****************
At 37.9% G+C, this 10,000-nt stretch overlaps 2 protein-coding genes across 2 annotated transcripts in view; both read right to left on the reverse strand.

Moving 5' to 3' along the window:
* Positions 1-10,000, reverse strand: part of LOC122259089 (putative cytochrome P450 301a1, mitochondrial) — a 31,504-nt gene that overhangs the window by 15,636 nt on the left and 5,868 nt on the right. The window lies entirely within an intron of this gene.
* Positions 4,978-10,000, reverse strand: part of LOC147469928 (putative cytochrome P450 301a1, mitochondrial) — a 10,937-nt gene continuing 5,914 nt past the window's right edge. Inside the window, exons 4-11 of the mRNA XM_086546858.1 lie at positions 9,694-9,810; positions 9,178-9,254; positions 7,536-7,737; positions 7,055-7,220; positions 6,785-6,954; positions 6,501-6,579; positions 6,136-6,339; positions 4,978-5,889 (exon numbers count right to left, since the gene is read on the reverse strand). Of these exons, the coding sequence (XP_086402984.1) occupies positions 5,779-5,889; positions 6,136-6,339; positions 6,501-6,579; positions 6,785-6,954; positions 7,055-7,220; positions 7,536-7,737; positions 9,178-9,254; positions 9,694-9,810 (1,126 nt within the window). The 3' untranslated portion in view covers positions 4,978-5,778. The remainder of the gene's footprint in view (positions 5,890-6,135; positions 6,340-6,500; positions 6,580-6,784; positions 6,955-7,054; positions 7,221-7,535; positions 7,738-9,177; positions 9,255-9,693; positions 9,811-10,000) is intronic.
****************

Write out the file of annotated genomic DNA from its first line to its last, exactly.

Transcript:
At 37.9% G+C, this 10,000-nt stretch overlaps 2 protein-coding genes across 2 annotated transcripts in view; both read right to left on the reverse strand.

Moving 5' to 3' along the window:
* Positions 1-10,000, reverse strand: part of LOC122259089 (putative cytochrome P450 301a1, mitochondrial) — a 31,504-nt gene that overhangs the window by 15,636 nt on the left and 5,868 nt on the right. The window lies entirely within an intron of this gene.
* Positions 4,978-10,000, reverse strand: part of LOC147469928 (putative cytochrome P450 301a1, mitochondrial) — a 10,937-nt gene continuing 5,914 nt past the window's right edge. Inside the window, exons 4-11 of the mRNA XM_086546858.1 lie at positions 9,694-9,810; positions 9,178-9,254; positions 7,536-7,737; positions 7,055-7,220; positions 6,785-6,954; positions 6,501-6,579; positions 6,136-6,339; positions 4,978-5,889 (exon numbers count right to left, since the gene is read on the reverse strand). Of these exons, the coding sequence (XP_086402984.1) occupies positions 5,779-5,889; positions 6,136-6,339; positions 6,501-6,579; positions 6,785-6,954; positions 7,055-7,220; positions 7,536-7,737; positions 9,178-9,254; positions 9,694-9,810 (1,126 nt within the window). The 3' untranslated portion in view covers positions 4,978-5,778. The remainder of the gene's footprint in view (positions 5,890-6,135; positions 6,340-6,500; positions 6,580-6,784; positions 6,955-7,054; positions 7,221-7,535; positions 7,738-9,177; positions 9,255-9,693; positions 9,811-10,000) is intronic.